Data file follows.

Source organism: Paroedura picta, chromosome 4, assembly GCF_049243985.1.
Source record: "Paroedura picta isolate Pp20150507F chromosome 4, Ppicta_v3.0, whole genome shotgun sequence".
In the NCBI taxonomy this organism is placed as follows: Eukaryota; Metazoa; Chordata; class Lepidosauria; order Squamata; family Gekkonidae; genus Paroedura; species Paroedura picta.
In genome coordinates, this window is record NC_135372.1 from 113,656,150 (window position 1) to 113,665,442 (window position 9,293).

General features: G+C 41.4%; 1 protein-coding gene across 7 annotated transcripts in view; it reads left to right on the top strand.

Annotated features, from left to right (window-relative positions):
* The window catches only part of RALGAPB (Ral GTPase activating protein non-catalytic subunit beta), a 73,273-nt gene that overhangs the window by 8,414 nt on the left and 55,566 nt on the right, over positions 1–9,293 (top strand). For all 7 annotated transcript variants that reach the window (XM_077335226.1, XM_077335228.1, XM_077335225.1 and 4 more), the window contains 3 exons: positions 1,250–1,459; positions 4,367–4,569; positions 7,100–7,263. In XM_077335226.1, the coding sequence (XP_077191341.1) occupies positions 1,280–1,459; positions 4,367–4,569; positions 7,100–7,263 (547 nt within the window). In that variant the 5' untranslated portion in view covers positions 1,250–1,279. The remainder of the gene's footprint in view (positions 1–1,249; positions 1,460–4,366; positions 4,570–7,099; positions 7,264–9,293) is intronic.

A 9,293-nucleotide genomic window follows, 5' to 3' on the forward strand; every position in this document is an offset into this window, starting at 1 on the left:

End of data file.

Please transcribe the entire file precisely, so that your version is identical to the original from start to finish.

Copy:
Source organism: Paroedura picta, chromosome 4, assembly GCF_049243985.1.
Source record: "Paroedura picta isolate Pp20150507F chromosome 4, Ppicta_v3.0, whole genome shotgun sequence".
In the NCBI taxonomy this organism is placed as follows: Eukaryota; Metazoa; Chordata; class Lepidosauria; order Squamata; family Gekkonidae; genus Paroedura; species Paroedura picta.
In genome coordinates, this window is record NC_135372.1 from 113,656,150 (window position 1) to 113,665,442 (window position 9,293).

General features: G+C 41.4%; 1 protein-coding gene across 7 annotated transcripts in view; it reads left to right on the top strand.

Annotated features, from left to right (window-relative positions):
* The window catches only part of RALGAPB (Ral GTPase activating protein non-catalytic subunit beta), a 73,273-nt gene that overhangs the window by 8,414 nt on the left and 55,566 nt on the right, over positions 1–9,293 (top strand). For all 7 annotated transcript variants that reach the window (XM_077335226.1, XM_077335228.1, XM_077335225.1 and 4 more), the window contains 3 exons: positions 1,250–1,459; positions 4,367–4,569; positions 7,100–7,263. In XM_077335226.1, the coding sequence (XP_077191341.1) occupies positions 1,280–1,459; positions 4,367–4,569; positions 7,100–7,263 (547 nt within the window). In that variant the 5' untranslated portion in view covers positions 1,250–1,279. The remainder of the gene's footprint in view (positions 1–1,249; positions 1,460–4,366; positions 4,570–7,099; positions 7,264–9,293) is intronic.

A 9,293-nucleotide genomic window follows, 5' to 3' on the forward strand; every position in this document is an offset into this window, starting at 1 on the left: